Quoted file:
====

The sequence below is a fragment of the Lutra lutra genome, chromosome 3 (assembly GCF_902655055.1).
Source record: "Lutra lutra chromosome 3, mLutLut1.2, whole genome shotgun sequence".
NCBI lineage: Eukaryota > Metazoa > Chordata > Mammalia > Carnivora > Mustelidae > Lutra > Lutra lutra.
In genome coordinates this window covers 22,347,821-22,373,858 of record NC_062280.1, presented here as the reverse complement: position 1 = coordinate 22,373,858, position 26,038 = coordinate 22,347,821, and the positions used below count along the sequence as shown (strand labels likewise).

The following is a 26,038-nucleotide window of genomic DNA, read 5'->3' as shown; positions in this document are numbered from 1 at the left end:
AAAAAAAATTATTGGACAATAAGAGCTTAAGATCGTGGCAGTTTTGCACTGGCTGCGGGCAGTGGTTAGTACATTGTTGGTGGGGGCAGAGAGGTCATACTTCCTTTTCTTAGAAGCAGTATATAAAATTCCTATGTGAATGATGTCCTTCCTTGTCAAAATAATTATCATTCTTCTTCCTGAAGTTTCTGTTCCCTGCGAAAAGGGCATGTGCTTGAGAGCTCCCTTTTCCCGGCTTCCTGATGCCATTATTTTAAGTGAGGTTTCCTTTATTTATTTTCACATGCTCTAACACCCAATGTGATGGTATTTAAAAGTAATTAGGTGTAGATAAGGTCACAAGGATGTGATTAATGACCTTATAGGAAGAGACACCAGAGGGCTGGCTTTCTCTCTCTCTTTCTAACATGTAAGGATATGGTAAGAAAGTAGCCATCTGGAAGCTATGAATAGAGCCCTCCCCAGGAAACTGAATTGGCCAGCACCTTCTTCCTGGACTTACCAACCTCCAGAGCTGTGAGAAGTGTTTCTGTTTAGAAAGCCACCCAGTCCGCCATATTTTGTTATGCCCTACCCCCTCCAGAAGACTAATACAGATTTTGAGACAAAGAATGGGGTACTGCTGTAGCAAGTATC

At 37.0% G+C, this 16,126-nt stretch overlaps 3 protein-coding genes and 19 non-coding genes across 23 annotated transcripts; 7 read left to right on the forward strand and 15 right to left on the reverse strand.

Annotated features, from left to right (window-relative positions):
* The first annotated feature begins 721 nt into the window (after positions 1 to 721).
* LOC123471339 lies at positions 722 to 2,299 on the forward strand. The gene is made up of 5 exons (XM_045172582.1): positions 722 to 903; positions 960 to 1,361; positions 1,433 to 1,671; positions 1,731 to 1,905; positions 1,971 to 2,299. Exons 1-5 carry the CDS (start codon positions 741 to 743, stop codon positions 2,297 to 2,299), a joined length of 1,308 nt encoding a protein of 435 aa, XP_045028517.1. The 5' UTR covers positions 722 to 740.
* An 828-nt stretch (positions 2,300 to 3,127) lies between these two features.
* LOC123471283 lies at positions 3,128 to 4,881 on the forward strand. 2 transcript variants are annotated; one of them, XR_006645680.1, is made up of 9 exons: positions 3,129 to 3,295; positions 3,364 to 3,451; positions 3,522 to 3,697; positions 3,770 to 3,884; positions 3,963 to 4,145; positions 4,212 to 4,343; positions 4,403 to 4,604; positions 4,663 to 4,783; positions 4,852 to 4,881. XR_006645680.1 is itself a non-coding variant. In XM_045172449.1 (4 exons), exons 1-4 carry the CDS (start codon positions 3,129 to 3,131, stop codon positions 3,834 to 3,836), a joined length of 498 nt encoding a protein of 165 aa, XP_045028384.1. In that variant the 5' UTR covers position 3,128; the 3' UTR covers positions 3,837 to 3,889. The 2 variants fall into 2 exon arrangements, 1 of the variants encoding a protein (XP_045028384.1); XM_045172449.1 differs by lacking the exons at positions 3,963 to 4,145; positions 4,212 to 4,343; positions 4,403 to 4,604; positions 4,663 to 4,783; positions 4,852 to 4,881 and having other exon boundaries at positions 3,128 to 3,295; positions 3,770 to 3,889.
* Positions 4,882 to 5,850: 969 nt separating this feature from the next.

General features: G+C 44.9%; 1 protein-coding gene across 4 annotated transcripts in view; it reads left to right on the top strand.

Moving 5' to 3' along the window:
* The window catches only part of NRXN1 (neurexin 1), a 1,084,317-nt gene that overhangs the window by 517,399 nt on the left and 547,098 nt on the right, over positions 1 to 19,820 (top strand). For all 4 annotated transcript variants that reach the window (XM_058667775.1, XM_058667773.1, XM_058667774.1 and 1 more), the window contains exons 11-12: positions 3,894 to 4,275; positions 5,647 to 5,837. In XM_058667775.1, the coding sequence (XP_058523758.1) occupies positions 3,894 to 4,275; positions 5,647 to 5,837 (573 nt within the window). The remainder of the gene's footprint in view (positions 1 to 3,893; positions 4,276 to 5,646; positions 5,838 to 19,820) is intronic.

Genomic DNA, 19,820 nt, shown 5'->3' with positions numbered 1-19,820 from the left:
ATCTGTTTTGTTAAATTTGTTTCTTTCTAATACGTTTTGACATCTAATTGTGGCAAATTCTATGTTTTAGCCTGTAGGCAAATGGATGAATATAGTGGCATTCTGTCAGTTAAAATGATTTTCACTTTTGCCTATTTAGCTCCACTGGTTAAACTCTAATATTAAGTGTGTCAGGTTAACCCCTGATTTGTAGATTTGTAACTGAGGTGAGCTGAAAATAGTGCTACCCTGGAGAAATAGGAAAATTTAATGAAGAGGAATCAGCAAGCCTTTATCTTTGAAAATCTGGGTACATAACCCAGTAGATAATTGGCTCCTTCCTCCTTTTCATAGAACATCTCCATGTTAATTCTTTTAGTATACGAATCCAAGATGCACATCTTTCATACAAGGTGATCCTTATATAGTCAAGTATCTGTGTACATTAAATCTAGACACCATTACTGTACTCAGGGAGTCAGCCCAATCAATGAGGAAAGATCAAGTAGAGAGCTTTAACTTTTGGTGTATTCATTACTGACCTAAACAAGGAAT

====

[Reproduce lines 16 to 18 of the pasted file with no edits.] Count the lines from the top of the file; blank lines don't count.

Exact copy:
* The window catches only part of NRXN1 (neurexin 1), a 1,084,317-nt gene that overhangs the window by 517,399 nt on the left and 547,098 nt on the right, over positions 1 to 19,820 (top strand). For all 4 annotated transcript variants that reach the window (XM_058667775.1, XM_058667773.1, XM_058667774.1 and 1 more), the window contains exons 11-12: positions 3,894 to 4,275; positions 5,647 to 5,837. In XM_058667775.1, the coding sequence (XP_058523758.1) occupies positions 3,894 to 4,275; positions 5,647 to 5,837 (573 nt within the window). The remainder of the gene's footprint in view (positions 1 to 3,893; positions 4,276 to 5,646; positions 5,838 to 19,820) is intronic.

Genomic DNA, 19,820 nt, shown 5'->3' with positions numbered 1-19,820 from the left:
ATCTGTTTTGTTAAATTTGTTTCTTTCTAATACGTTTTGACATCTAATTGTGGCAAATTCTATGTTTTAGCCTGTAGGCAAATGGATGAATATAGTGGCATTCTGTCAGTTAAAATGATTTTCACTTTTGCCTATTTAGCTCCACTGGTTAAACTCTAATATTAAGTGTGTCAGGTTAACCCCTGATTTGTAGATTTGTAACTGAGGTGAGCTGAAAATAGTGCTACCCTGGAGAAATAGGAAAATTTAATGAAGAGGAATCAGCAAGCCTTTATCTTTGAAAATCTGGGTACATAACCCAGTAGATAATTGGCTCCTTCCTCCTTTTCATAGAACATCTCCATGTTAATTCTTTTAGTATACGAATCCAAGATGCACATCTTTCATACAAGGTGATCCTTATATAGTCAAGTATCTGTGTACATTAAATCTAGACACCATTACTGTACTCAGGGAGTCAGCCCAATCAATGAGGAAAGATCAAGTAGAGAGCTTTAACTTTTGGTGTATTCATTACTGACCTAAACAAGGAAT